Heartwarming moment between 2 widowed penguins in Melbourne caught on camera

Warm fuzzies.

Jane Zhang | January 04, 2021, 11:20 PM

A photographer in Australia captured a beautiful moment between two fairy penguins — also known as little penguins — who had both apparently been widowed, standing with their flippers around one another.

The photograph, which German photographer Tobias Baumgaertner posted on Instagram in March 2020, won Oceanographic Magazine's Ocean Photography Awards Community Choice Award, and has also won the hearts of many around the world.

Both penguins widowed

According to his Instagram post on Mar. 26, 2020, Baumgaertner wrote that he had spent three nights with the penguin colony in Melbourne prior to capturing the "beautiful moment".

BBC reported that the location, St. Kilda Pier, has a colony of about 1,400 fairy penguins, and is monitored by volunteers.

Baumgaertner said that as he had been watching the two penguins standing together on a rock overlooking the city skyline, a volunteer approached him and told him that the white one on the right was an elderly female penguin who had lost her partner.

The volunteer said that similarly, the younger male on the left had also lost his partner, and that since then, the two widowed penguins would meet regularly, "comforting each other and standing together for hours watching the dancing lights of the nearby city”.

View this post on Instagram

A post shared by Tobias Baumgaertner (@tobiasvisuals)

Scientific community advised him against anthropomorphising animals

In another Instagram post on Apr. 25, 2020 — World Penguin Day — Baumgaertner shared a video of the adorable pair, along with a short reflection and update on the original photograph.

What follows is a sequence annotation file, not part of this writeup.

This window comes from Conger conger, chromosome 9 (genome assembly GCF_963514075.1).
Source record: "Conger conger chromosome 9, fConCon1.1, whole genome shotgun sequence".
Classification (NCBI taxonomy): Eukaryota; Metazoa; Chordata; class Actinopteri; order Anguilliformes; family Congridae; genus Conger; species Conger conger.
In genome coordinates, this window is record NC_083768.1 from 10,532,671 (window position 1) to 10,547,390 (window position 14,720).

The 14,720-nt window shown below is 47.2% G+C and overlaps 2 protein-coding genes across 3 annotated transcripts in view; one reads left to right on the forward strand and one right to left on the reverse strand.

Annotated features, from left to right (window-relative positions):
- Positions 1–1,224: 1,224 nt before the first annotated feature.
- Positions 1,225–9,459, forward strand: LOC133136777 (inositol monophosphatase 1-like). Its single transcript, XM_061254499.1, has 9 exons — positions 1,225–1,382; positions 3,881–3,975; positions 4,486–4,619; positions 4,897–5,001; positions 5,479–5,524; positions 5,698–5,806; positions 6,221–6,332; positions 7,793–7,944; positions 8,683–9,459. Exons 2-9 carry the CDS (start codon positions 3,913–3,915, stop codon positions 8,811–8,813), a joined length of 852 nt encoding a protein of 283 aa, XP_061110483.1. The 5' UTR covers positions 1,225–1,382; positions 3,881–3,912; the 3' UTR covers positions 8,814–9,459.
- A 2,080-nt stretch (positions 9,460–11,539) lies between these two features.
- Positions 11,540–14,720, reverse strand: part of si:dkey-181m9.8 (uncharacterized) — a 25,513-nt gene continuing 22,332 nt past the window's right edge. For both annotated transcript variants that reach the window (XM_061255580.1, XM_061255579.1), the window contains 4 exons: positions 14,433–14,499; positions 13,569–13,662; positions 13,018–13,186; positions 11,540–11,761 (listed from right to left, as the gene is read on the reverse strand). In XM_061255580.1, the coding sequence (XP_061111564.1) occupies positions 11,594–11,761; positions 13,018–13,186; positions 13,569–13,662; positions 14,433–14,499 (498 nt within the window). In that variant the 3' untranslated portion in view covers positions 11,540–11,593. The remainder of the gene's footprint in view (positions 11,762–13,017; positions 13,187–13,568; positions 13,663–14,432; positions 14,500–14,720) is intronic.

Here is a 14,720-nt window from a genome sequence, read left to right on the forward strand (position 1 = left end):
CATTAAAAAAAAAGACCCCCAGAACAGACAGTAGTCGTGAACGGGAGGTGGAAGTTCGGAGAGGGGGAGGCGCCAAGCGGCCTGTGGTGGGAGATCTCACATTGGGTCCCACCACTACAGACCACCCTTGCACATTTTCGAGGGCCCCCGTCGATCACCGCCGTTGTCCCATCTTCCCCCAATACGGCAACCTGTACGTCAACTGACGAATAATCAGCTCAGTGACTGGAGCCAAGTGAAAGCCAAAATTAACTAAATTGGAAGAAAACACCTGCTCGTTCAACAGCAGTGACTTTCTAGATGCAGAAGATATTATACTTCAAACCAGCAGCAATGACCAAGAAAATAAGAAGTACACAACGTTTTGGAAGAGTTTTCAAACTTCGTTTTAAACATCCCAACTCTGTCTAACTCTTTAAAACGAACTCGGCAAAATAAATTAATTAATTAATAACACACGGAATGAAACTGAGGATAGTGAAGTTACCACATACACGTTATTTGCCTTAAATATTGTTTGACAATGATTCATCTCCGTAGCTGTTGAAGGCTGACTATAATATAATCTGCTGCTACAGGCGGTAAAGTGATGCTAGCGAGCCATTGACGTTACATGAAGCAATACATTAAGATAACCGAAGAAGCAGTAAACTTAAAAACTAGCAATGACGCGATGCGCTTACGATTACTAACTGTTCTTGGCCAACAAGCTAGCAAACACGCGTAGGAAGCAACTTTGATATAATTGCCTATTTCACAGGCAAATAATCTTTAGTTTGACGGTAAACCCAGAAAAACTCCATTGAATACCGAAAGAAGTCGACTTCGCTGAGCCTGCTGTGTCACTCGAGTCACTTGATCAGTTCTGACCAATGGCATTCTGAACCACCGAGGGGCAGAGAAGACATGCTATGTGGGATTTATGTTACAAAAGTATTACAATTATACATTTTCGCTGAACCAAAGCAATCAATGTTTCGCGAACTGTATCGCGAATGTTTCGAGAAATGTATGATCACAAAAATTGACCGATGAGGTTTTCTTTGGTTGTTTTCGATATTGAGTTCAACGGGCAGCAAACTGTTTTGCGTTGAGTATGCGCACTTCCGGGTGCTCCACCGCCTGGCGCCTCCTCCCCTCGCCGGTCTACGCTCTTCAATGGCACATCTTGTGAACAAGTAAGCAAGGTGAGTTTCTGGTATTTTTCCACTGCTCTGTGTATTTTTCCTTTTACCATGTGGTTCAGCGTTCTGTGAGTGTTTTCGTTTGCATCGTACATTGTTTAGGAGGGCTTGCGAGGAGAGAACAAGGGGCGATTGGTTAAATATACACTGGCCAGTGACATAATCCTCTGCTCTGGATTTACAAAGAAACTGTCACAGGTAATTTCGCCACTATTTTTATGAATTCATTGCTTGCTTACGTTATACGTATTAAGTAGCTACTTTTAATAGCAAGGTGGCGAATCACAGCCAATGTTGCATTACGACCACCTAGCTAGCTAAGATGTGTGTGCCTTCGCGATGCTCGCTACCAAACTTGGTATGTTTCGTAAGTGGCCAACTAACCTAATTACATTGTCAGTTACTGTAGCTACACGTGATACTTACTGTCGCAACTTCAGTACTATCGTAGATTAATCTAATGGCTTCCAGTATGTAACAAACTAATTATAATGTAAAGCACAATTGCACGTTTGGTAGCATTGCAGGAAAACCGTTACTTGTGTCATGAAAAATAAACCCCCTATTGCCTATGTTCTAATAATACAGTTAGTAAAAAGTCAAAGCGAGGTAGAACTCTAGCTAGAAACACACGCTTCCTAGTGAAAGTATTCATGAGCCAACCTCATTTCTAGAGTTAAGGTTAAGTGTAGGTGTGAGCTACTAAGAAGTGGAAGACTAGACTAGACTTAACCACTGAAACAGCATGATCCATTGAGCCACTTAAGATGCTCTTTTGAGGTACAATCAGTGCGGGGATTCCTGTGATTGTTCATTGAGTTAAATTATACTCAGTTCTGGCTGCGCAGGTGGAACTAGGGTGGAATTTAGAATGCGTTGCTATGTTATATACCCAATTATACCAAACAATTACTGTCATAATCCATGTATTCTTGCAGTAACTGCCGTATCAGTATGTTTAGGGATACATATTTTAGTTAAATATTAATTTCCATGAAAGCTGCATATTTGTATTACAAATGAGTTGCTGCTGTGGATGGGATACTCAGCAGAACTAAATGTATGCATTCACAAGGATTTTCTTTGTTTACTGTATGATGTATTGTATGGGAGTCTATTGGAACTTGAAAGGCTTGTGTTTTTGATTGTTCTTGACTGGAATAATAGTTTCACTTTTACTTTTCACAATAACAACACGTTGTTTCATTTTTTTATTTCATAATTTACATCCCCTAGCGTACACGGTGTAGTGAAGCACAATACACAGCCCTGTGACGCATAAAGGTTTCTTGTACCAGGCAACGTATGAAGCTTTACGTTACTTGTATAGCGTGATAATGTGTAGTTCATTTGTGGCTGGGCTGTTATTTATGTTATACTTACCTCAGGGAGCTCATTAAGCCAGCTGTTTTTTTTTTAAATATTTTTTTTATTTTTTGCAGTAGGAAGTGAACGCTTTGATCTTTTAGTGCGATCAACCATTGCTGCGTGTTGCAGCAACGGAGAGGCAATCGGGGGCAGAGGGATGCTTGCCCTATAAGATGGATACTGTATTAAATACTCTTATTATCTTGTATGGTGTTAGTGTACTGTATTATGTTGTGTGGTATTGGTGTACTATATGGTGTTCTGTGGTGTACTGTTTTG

Baumgaertner wrote that he had originally shared the photos of the penguins in order to "spread love" because he believed that was "what the world needed most right now".

He said that it was never meant to be scientifically accurate, and that he romanticised the description by adding his "personal feelings of being separated from and longing for the one I can’t live without”.

However, he added that he had been advised by the scientific community that anthropomorphising — or attributing human characteristics or behaviours to — animals could have a negative influence on them.

This is because doing so can apparently lead to inappropriate behaviours toward wild animals, Baumgaertner said he was told, especially for animals living in such close proximity to the city.

He was also told that the two penguins could possibly be related, although their exact relation wasn't known to him.

"Either way," he wrote, "I believe that this was a truly beautiful and magical moment that spread so much love around the world."

View this post on Instagram

A post shared by Tobias Baumgaertner (@tobiasvisuals)

Penguins may have re-paired with one another after being widowed

Snopes fact-checked the story and found that it contained some aspects of truth and some unknowns.

Vikki McCloskey, a biologist and curator of the Steinhart Aquarium at the California Academy of Sciences, told Snopes that the video showed the penguins preening and vocalising, which are both behaviours which are typical of a bonded pair of penguins.

She said that it was possible that, if the two penguins had indeed both lost their partners, they may have re-paired with each other.

McCloskey also addressed the popular conception that penguins mate for life and would never re-pair with other penguins.

"Just like human partners, if everything is going well — holding territory, producing fertile eggs, raising offspring successfully — the pair will stay together.

Sometimes they ‘break up’, sometimes they ‘cheat’, sometimes one dies — none of this means they won’t find a different partner."

Photo via Instagram / tobiasvisuals.

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Top photo via Instagram / tobiasvisuals.